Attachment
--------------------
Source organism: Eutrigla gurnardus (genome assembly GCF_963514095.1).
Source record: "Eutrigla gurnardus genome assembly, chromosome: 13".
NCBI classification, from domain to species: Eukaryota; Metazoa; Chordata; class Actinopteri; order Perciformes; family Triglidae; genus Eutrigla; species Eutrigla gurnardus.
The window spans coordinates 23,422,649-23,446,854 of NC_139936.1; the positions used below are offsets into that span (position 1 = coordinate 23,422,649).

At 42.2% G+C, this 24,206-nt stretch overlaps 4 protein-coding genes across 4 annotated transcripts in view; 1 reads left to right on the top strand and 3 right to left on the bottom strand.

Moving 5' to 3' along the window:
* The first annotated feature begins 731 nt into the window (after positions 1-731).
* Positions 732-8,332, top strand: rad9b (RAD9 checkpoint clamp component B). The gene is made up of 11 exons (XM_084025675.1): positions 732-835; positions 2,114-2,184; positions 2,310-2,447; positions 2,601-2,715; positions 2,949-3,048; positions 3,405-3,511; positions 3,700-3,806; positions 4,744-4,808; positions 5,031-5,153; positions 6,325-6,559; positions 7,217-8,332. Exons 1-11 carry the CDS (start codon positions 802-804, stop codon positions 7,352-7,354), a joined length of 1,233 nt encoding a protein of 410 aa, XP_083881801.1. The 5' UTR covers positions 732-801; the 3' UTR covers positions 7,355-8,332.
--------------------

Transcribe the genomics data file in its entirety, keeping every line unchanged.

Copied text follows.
Source organism: Eutrigla gurnardus (genome assembly GCF_963514095.1).
Source record: "Eutrigla gurnardus genome assembly, chromosome: 13".
NCBI classification, from domain to species: Eukaryota; Metazoa; Chordata; class Actinopteri; order Perciformes; family Triglidae; genus Eutrigla; species Eutrigla gurnardus.
The window spans coordinates 23,422,649-23,446,854 of NC_139936.1; the positions used below are offsets into that span (position 1 = coordinate 23,422,649).

At 42.2% G+C, this 24,206-nt stretch overlaps 4 protein-coding genes across 4 annotated transcripts in view; 1 reads left to right on the top strand and 3 right to left on the bottom strand.

Moving 5' to 3' along the window:
* The first annotated feature begins 731 nt into the window (after positions 1-731).
* Positions 732-8,332, top strand: rad9b (RAD9 checkpoint clamp component B). The gene is made up of 11 exons (XM_084025675.1): positions 732-835; positions 2,114-2,184; positions 2,310-2,447; positions 2,601-2,715; positions 2,949-3,048; positions 3,405-3,511; positions 3,700-3,806; positions 4,744-4,808; positions 5,031-5,153; positions 6,325-6,559; positions 7,217-8,332. Exons 1-11 carry the CDS (start codon positions 802-804, stop codon positions 7,352-7,354), a joined length of 1,233 nt encoding a protein of 410 aa, XP_083881801.1. The 5' UTR covers positions 732-801; the 3' UTR covers positions 7,355-8,332.